At the East West Bank Classic in Los Angeles, a shin injury caused Sharapova to withdraw from her semifinal match with fellow Russian Nadia Petrova shortly before the match started. Nevertheless, she clinched the US Open Series for the first time.

Seeded second at the 2007 U.S. Open, Sharapova won her first two matches with the loss of only two games but then lost her third round match to 18-year-old Pole Agnieszka Radwańska 6–4, 1–6, 6–2, partly due to poor serving and a host of unforced errors. It was Sharapova's earliest exit at a Grand Slam singles tournament since she lost in the same round at the 2004 U.S. Open.

Sharapova did not play again until the Tier I Kremlin Cup in Moscow in October, where she lost to Victoria Azarenka of Belarus in the second round, 7–6(9), 6–2 (after a first-round bye). The recurring shoulder problem then forced Sharapova to withdraw from events in Zurich and Linz, at both of which she was the defending champion.

Sharapova qualified for the WTA Tour Championships only because Venus Williams withdrew from the tournament. Playing only her second match in two months, Sharapova beat World No. 9 Daniela Hantuchovα 6–4, 7–5 in her first round-robin match, before coming from a set down to defeat World No. 2 Svetlana Kuznetsova 5–7, 6–2, 6–2 to ensure a place in the semifinals. In her final round robin match, Sharapova defeated Ivanović 6–1, 6–2 in just over an hour. As the winner of the Red Group, Sharapova then played the runner-up of the Yellow Group, Anna Chakvetadze, in the semifinals. Sharapova won that match 6–2, 6–2. In the final, Sharapova lost to World No. 1 Henin 5–7, 7–5, 6–3 in a match that lasted 3 hours and 24 minutes. This was the 12th longest tour match during the open era.[citation needed]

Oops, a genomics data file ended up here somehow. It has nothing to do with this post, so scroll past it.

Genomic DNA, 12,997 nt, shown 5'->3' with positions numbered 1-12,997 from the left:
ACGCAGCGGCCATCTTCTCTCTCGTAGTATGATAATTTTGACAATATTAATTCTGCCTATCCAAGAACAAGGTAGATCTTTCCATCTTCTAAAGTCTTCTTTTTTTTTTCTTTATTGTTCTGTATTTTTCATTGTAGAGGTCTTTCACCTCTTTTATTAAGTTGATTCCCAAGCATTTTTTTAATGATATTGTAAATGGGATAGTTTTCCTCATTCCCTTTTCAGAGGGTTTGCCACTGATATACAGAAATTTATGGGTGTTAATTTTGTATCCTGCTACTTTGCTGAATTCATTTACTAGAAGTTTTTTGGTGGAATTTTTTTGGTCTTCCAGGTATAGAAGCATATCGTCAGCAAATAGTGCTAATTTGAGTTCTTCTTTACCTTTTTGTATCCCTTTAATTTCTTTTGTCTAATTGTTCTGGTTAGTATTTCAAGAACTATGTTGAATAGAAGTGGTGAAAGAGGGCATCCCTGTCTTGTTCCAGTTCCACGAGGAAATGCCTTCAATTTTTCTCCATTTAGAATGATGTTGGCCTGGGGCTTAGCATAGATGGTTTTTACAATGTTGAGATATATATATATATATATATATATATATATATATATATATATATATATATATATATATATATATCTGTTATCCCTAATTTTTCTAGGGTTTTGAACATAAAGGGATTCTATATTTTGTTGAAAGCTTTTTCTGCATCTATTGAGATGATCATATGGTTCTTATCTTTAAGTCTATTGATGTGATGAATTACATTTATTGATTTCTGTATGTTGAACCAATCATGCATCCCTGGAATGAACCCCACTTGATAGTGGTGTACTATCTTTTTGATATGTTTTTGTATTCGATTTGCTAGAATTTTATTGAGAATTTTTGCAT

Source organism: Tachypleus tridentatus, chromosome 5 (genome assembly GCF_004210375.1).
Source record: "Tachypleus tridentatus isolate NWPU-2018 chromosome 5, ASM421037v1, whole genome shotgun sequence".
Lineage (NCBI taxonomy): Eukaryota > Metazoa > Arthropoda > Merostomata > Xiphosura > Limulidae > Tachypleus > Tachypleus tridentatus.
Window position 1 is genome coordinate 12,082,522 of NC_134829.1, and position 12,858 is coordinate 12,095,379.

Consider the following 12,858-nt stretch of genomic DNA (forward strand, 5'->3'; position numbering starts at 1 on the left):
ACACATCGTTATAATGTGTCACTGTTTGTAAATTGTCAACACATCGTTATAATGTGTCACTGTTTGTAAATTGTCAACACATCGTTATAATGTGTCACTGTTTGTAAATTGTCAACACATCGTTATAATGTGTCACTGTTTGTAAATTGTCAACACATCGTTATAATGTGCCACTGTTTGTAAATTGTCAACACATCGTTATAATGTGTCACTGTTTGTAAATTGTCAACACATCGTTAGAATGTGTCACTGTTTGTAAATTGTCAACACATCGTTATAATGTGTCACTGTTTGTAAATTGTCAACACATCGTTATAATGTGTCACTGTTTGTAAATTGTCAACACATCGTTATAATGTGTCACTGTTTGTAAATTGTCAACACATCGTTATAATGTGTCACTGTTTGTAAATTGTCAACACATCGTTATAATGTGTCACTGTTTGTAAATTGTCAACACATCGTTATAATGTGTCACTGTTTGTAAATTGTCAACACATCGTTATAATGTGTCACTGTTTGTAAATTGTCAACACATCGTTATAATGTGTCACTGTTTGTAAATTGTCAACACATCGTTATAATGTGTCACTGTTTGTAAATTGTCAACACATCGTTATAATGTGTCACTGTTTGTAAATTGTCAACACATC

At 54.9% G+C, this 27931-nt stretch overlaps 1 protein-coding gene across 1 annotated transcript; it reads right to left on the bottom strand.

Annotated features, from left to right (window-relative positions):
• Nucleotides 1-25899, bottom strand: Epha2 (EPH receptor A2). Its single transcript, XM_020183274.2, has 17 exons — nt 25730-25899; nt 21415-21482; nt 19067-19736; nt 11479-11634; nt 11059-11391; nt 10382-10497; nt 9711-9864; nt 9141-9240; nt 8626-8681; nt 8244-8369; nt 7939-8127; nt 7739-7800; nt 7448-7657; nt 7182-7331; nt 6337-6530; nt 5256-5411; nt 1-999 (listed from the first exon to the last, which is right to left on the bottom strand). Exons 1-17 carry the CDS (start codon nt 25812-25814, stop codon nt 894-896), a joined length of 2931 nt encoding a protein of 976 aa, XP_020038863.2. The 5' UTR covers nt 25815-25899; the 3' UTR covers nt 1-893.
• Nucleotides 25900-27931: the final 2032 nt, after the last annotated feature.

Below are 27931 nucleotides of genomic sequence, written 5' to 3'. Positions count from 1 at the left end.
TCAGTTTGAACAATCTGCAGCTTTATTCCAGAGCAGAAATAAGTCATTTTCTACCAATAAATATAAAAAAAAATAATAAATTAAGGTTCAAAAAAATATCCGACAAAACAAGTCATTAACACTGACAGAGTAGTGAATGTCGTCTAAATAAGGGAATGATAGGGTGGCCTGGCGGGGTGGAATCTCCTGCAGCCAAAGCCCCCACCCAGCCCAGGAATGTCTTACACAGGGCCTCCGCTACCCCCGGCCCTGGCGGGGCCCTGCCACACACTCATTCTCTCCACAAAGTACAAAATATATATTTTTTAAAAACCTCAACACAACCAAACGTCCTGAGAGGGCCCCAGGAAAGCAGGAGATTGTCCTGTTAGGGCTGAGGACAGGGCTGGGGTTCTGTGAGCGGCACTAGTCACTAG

Sharapova ended the year as World No. 5 on the official WTA tour rankings, the fourth consecutive year that she finished in the top five. However, for the first time since 2004, she did not finish the year as the top ranked Russian. Kuznetsova, who finished World No. 2, held that honor. Sharapova also won just one title (at San Diego), the first time she had failed to win at least two titles since 2002 (when she played just three WTA matches).

2008
Sharapova completed an abbreviated 2008 season winning three titles, maintaining an undefeated record in tournament finals and a win-loss record of 32–4.

Before Maria breezed through the Australian Open and won the title, her only warmup event was the Hong Kong event where she has reached the final many times but again came up short against six times grand slam champ Venus Williams in the final losing in straight sets 64 63.

Sharapova was the fifth-seeded player at the Australian Open. She defeated former World No. 1 Lindsay Davenport in the second round and World No. 1 Justine Henin in the quarterfinals 6–4, 6–0, ending the latter's 32-match winning streak. Sharapova then reached her second consecutive Australian Open final when she defeated an injured Jelena Janković in the semifinals. Dropping only 10 service points during the final, Sharapova defeated Ana Ivanović and won this tournament without losing a set.